During his high school years, LeBron James rose to fame as a basketball prodigy. He had an impressive junior year, recording 28 points, 8.9 rebounds, and 6 assists, which made him one of the greatest high school prospects ever. This earned him the attention of major brands that wanted to partner with him. However, since he was not allowed to make money from his image, it was his school, St. Vincent-St. Mary’s, that reaped the benefits, earning up to $298,000 in revenue. Despite this, LeBron’s mother Gloria James was surprised when her son was charged $40 for parking. In his senior year, LeBron continued to impress on the court, leading his team to a 26-1 record while averaging 29.2 points, 9.3 rebounds, and 4.7 assists per game. He was expected to be the first pick of the 2003 Draft, and top shoe brands like Nike, Adidas, and Reebok courted him. Adidas offered him a $60 million deal, but he turned it down to attend his prom. He also rejected Reebok’s offer of $115 million and instead chose to sign with Nike for $87 million.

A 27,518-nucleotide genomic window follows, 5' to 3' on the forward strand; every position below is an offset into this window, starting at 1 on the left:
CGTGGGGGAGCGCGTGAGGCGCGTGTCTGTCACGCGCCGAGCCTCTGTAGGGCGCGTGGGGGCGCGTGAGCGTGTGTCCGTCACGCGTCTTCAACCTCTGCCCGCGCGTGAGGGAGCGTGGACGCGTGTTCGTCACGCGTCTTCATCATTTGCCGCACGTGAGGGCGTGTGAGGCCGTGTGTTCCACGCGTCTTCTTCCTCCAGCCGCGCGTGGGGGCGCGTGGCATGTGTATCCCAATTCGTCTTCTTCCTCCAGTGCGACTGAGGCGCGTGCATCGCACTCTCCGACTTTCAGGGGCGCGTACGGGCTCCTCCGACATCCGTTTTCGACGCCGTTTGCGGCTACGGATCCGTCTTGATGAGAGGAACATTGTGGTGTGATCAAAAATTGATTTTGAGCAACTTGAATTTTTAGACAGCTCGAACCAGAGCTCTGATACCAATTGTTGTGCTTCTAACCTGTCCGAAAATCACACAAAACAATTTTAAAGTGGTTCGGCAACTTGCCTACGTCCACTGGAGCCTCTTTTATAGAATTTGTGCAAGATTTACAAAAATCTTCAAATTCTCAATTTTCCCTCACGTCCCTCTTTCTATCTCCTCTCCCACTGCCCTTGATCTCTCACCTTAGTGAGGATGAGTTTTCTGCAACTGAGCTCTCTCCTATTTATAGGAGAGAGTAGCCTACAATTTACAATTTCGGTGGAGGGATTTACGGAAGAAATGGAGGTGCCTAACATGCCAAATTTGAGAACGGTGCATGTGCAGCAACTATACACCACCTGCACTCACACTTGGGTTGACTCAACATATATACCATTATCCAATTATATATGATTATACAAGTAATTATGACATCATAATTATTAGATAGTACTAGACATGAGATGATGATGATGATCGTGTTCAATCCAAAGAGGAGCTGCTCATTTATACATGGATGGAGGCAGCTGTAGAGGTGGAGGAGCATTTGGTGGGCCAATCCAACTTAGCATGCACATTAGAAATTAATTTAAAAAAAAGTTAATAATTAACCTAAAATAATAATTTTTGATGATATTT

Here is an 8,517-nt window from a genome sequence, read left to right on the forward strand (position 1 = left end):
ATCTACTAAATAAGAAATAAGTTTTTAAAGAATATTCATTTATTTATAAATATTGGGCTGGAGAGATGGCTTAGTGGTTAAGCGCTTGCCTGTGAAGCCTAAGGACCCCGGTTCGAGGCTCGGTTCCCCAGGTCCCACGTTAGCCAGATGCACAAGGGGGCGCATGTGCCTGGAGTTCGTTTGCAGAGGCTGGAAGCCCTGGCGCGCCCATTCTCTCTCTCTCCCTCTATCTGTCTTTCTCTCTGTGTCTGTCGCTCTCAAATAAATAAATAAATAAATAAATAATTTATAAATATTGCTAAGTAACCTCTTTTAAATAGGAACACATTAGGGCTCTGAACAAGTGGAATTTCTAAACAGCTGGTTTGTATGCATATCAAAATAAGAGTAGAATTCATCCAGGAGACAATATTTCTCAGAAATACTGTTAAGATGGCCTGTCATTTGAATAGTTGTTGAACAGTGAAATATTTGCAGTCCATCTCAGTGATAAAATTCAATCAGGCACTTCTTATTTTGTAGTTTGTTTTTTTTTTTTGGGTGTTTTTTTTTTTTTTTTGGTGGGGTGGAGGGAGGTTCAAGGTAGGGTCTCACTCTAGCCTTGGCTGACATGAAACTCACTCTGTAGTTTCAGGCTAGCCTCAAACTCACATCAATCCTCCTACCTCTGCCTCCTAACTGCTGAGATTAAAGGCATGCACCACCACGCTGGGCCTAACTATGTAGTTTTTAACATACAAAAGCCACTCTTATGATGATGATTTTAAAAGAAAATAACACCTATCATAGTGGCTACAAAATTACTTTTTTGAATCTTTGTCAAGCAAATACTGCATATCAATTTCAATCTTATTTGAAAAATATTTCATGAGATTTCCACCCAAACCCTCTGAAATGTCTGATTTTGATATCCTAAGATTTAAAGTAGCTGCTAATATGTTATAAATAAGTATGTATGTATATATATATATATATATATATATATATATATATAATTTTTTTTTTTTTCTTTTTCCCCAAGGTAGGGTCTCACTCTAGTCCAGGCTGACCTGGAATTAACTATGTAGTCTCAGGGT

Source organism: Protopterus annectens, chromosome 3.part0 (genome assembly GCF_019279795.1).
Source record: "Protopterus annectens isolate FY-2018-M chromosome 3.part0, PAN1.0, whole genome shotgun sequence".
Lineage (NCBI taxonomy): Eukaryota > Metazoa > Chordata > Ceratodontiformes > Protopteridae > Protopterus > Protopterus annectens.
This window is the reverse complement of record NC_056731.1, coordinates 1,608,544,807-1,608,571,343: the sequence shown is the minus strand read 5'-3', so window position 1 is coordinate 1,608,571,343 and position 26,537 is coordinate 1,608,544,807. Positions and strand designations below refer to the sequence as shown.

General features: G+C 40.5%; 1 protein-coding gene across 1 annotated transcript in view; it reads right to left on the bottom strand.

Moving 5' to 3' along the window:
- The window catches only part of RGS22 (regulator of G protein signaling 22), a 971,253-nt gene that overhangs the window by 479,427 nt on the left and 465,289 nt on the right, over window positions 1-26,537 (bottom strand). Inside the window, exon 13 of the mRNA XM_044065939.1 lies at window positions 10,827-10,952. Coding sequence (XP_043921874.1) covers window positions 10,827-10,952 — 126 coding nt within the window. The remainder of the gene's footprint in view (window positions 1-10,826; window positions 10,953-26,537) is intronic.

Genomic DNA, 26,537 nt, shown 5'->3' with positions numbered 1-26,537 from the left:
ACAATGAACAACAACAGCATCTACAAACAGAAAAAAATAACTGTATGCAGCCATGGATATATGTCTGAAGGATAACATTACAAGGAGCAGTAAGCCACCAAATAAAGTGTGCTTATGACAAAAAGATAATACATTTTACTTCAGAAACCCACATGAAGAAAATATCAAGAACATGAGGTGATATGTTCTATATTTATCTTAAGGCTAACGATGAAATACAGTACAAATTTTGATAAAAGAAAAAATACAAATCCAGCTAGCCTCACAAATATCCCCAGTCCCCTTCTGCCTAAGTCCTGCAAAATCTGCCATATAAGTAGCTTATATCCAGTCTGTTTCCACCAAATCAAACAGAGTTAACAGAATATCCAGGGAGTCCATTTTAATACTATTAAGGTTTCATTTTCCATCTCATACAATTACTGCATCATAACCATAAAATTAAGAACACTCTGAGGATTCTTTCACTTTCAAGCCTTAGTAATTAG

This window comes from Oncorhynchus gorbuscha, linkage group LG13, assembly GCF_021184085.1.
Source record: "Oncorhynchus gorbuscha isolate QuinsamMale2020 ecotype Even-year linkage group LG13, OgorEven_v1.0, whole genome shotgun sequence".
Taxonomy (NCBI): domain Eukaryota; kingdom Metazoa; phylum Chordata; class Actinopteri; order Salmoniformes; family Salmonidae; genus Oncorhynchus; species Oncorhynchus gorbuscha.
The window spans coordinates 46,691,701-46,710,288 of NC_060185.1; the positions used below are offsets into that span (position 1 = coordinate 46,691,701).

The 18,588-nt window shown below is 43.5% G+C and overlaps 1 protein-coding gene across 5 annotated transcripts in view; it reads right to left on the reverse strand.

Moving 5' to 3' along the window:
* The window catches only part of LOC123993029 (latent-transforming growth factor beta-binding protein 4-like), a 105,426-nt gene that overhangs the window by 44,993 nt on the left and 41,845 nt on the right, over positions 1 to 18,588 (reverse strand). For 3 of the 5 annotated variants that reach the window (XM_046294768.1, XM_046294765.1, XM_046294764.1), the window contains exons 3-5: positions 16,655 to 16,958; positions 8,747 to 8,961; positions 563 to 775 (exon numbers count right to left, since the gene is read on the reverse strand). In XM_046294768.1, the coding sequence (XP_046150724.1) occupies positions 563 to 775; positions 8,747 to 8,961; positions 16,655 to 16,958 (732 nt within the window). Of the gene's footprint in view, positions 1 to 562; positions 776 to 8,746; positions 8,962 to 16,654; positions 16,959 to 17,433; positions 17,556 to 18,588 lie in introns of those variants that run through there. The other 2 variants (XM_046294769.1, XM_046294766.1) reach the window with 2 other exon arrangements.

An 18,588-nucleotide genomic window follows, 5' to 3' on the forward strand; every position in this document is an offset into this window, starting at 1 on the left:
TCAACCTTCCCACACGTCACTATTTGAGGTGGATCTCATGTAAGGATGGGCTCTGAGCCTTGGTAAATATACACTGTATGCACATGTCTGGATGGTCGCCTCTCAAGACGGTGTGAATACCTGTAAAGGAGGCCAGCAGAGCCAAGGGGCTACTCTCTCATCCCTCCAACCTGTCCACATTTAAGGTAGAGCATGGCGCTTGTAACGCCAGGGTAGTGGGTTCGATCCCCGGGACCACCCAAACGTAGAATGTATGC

During his senior year in high school, LeBron James was a highly anticipated and widely talked about athlete across the nation. His dominance on the court led to all of St. Vincent-St. Mary’s games being nationally televised by ESPN, and he even graced the covers of several prestigious sports magazines. Despite all the attention and revenue he brought to the school, LeBron did not receive any special treatment. In fact, he had to pay $40 for parking at St. Vincent-St. Mary’s, much to the dismay of his mother, as revealed in an excerpt from ESPN’s article, The Path To Greatness. Gloria James was upset that her son, who helped generate $298,000 in revenue for the school during the 2001-02 season, was treated like any other student. She questioned why LeBron had to pay for parking when he had already paid for the sound system.
The school administration did a commendable job of treating LeBron James equally to avoid any resentment from other students’ parents. Treating him like any other student played a crucial role in shaping the humble personality that the Los Angeles Lakers superstar possesses today. When LeBron first joined the Cleveland Cavaliers, his arrival generated a lot of media hype, which did not sit well with some of his new teammates. Players such as Carlos Boozer, Smush Parker, and Darius Miles openly expressed their hostility towards the rookie sensation. In a video uploaded by Bleacher Report, LeBron’s future teammates appeared to lack confidence in him. Nevertheless, the 6-foot-9 Forward proved his doubters wrong by averaging 20.9 points, 5.5 rebounds, and 5.9 assists per game, ultimately winning the 2004 Rookie of the Year Award.